2. Wilkins’ 1872–3 directory lists R Law, pawnbroker, in between J E Hastings, pawnbroker, and J Rickett, Oakfield. J E Hastings was at numbers 60–62, and “Oakfield” was the remainder of the Oakfield Estate which later became the General Hospital site. This side of London Road had no street numbers until 1890, but R Law/Law & Co is listed consistently in the same place in street directories up to 1910, so following the numbering throughout the years makes it clear that it was in the buildings now numbered 68 and 70. Rosetta Law’s full first name is taken from the 1881 census. Ward’s directories from 1874 to 1885 inclusive use the name “Russell House”. Neither Rosetta Law nor Russell House appear in earlier street directories (the latest pre-1872 directory I have access to is Warren’s 1869). The 1871 census doesn’t list any occupants in between John Hastings (at the modern 60–62) and Oakfield Lodge.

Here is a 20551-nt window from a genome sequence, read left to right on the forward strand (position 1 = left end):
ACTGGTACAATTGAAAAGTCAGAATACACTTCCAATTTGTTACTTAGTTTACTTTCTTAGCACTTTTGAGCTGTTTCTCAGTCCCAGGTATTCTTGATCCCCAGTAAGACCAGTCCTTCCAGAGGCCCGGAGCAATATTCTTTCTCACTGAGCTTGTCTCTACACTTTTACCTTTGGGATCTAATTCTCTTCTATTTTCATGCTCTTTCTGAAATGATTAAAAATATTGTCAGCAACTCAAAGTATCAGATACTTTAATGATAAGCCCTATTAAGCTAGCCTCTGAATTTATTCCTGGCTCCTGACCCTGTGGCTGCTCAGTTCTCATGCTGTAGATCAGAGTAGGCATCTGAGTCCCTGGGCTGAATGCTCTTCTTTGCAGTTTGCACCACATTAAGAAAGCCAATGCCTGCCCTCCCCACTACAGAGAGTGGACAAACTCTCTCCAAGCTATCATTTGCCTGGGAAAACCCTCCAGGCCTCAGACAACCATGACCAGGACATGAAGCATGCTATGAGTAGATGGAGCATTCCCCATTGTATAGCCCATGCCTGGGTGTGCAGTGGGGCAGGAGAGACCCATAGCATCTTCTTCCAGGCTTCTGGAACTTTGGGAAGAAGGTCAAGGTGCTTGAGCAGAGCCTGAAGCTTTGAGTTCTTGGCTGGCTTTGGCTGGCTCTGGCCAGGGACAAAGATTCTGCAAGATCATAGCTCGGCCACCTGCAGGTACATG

It’s worth mentioning that when I interviewed Carl Nielsen at Rockbottom in May 2015, he told me about an engraving he’d found in one of the floors of the building while renovating it in the early 1990s, reading “Built 1850” or possibly “Built 1851”. However, I think this must be a red herring; before Richard Sterry died in 1865, this land was part of the Oakfield Estate, and not developed. It’s possible that the date was engraved by a later occupant of the building on the basis of inaccurate information.

    It could however be the case that the building was constructed in the 1860s but remained unoccupied until the early 1870s. Later editions of Ward’s directories do list unoccupied buildings, but the earliest one I’ve so far found an “unoccupied” listing in is the 1874 edition.